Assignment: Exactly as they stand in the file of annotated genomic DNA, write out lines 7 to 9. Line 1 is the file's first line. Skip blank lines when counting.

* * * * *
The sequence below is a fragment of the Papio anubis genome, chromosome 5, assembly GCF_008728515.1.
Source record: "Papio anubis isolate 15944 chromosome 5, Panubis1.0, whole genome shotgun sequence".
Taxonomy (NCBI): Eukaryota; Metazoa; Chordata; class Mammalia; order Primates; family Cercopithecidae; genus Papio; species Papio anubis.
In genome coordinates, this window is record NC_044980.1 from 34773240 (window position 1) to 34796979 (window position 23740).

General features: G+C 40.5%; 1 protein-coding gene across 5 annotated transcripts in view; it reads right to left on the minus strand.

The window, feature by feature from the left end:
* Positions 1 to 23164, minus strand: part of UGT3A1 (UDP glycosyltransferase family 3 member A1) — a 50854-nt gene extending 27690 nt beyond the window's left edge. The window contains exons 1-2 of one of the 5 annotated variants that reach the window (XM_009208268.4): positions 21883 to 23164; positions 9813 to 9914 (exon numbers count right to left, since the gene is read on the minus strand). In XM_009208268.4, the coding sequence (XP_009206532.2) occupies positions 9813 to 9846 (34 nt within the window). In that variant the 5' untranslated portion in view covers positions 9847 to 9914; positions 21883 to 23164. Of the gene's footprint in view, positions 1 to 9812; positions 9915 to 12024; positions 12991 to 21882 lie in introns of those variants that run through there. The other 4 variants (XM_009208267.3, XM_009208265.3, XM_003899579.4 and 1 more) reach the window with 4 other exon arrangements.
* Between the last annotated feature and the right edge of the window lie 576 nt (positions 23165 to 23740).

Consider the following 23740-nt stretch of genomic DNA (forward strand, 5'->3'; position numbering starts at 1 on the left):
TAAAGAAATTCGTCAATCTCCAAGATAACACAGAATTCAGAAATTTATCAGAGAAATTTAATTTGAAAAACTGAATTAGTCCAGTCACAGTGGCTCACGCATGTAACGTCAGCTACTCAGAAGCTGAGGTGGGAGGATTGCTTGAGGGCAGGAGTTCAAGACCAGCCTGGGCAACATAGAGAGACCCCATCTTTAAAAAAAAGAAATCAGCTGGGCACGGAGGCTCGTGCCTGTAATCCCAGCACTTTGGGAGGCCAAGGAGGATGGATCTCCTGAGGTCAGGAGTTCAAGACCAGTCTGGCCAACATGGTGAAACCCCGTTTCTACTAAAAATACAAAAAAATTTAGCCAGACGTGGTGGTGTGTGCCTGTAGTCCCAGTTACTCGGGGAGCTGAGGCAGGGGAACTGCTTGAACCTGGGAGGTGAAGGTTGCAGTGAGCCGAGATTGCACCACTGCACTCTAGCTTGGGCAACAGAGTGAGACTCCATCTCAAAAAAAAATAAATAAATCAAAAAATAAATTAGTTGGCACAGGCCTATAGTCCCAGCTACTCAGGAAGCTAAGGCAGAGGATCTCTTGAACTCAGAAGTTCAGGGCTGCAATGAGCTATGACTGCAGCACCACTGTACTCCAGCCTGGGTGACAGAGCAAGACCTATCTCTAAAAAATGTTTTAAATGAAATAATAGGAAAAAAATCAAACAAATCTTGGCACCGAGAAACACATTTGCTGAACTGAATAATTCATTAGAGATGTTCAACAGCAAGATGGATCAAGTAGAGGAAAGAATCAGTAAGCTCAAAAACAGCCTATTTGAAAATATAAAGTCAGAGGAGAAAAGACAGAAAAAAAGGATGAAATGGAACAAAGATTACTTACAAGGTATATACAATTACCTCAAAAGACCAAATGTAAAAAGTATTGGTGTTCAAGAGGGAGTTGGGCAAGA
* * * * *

* Positions 1 to 23164, minus strand: part of UGT3A1 (UDP glycosyltransferase family 3 member A1) — a 50854-nt gene extending 27690 nt beyond the window's left edge. The window contains exons 1-2 of one of the 5 annotated variants that reach the window (XM_009208268.4): positions 21883 to 23164; positions 9813 to 9914 (exon numbers count right to left, since the gene is read on the minus strand). In XM_009208268.4, the coding sequence (XP_009206532.2) occupies positions 9813 to 9846 (34 nt within the window). In that variant the 5' untranslated portion in view covers positions 9847 to 9914; positions 21883 to 23164. Of the gene's footprint in view, positions 1 to 9812; positions 9915 to 12024; positions 12991 to 21882 lie in introns of those variants that run through there. The other 4 variants (XM_009208267.3, XM_009208265.3, XM_003899579.4 and 1 more) reach the window with 4 other exon arrangements.
* Between the last annotated feature and the right edge of the window lie 576 nt (positions 23165 to 23740).

Consider the following 23740-nt stretch of genomic DNA (forward strand, 5'->3'; position numbering starts at 1 on the left):